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Thursday, 25 August 1983
Page: 348


Mr FISHER(10.26) —Last week Australia's sportsmen and women were subjected to what I can only call the most terrible display of ignorance and disloyalty. Even worse is the fact that the comments came from a member of the Federal Government and one who I would have thought would have had more sense and sensitivity. The outburst of the honourable member for Grayndler (Mr Leo McLeay) on Australia's recent performance at the Helsinki Games was, I believe, a disgrace. Not only were his comments wrong; they were tactless and ill timed. Within hours of Robert de Castella winning the world's toughest marathon we had an Australian member of parliament saying that Australia's performance was not good enough and threatening to withdraw funds from the Australian Institute of Sport. The honourable member for Grayndler in his role as Chairman of the Expenditure Committee, which is inquiring into sports funding, is reported in the Age of 17 August as saying:

. . . with only a handful of Australian athletes making it to the finals at Helsinki, it will be necessary to examine whether Commonwealth funds to assist elite athletes are effective.

What a pious comment from someone in a position to know better. Even the honourable member's colleague, the Minister for Sport, Recreation and Tourism ( Mr John Brown), was quick to dissociate himself from those comments. The Minister believes that the Institute is doing a great job, and it is.

The Australian Institute of Sport has been operating for only a few years. When it was first established it was acknowledged that Australian sports men and women had slipped in their world ranking. It was also acknowledged that the road back to the top would not be overnight, that it would take years. The Institute Director, Don Talbot, has been quoted as saying that it would take up to three Olympic Games to produce our best. In fact we have produced the word's best in some sports in much less time than that. The Australian women's netball team has just notched up another world championship, beating New Zealand in the final. It was the influence of the Institute, claimed the New Zealand coach, that made the Australian team so good. The House will also be aware of the Socceroos performance in Mexico and the outstanding performance of our recently returned junior tennis team.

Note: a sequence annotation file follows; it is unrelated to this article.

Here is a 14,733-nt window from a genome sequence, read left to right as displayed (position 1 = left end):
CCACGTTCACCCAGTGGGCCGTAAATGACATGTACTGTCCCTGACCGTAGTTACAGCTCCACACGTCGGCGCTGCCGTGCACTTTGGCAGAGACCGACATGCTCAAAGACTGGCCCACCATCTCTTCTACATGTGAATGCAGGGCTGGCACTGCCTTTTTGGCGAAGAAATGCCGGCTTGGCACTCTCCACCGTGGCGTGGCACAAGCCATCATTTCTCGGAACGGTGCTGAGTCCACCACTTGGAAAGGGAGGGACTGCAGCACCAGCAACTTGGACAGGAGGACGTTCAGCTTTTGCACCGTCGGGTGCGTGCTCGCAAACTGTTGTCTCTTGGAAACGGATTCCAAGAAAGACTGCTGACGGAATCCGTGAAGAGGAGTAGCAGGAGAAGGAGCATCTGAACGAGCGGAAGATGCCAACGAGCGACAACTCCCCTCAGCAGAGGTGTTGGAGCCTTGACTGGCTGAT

The former Australian Government did a lot for sport, and that was acknowledged by a continuation of its program in the recent Budget. Compared to countries such as Canada and the United States and the Eastern European countries, we are just beginning to correct serious deficiencies. Those countries have been massively supporting their sports men and women for decades. The types of facilities being developed at the AIS are equal to the best in the world, and the facilities for swimming, tennis and gymnastics are the best in the world. However, the number of students able to be offered such assistance here in Australia is still small compared with the situation in Europe. Yet we have an Australian member of parliament spouting off about how poorly our teams did. I am ashamed that a member of this Parliament has made such offensive, inaccurate comments.

In the past week I have received a large number of phone calls and letters from people involved in sports administration in this country. Every one of them has condemned these statements. One letter stated:

It disturbs me greatly that Mr McLeay can chair such an important Review Committee when he, and others like him, pontificate on matters of which they have no knowledge and haven't even bothered to research.

Another person wrote:

As an Institute coach I do not expect handouts or preferential treatment, and I welcome an ongoing dialogue which will aid the development of a national and dynamic national sports programme in which the Institute plays its role to the full. However, such a dialogue must include . . . politicians and public servants who endeavour to understand the workings of sport so that the unnecessary and embarrassing nonsense of the past few days is not repeated.

I imagine that the honourable member for Grayndler will very shortly vote on a Bill which seeks to avoid discrimination against women. He said that the netball team cannot be regarded as being of world standard. Let us hear one comment from that team. A letter from the coach stated in part:

Firstly, it would appear that Chairman of an important Review Committee has displayed a gross ignorance of fact. Secondly, such statements add fuel to the constant struggle for recognition that Women's Sports endure in this country. I therefore trust that being informed of this matter you will ensure that a Women' s Sport which has high credentials on both a national and international scene is not discriminated against.

I challenge the honourable member for Grayndler to apologise publicly in this House to Australian sports men and women.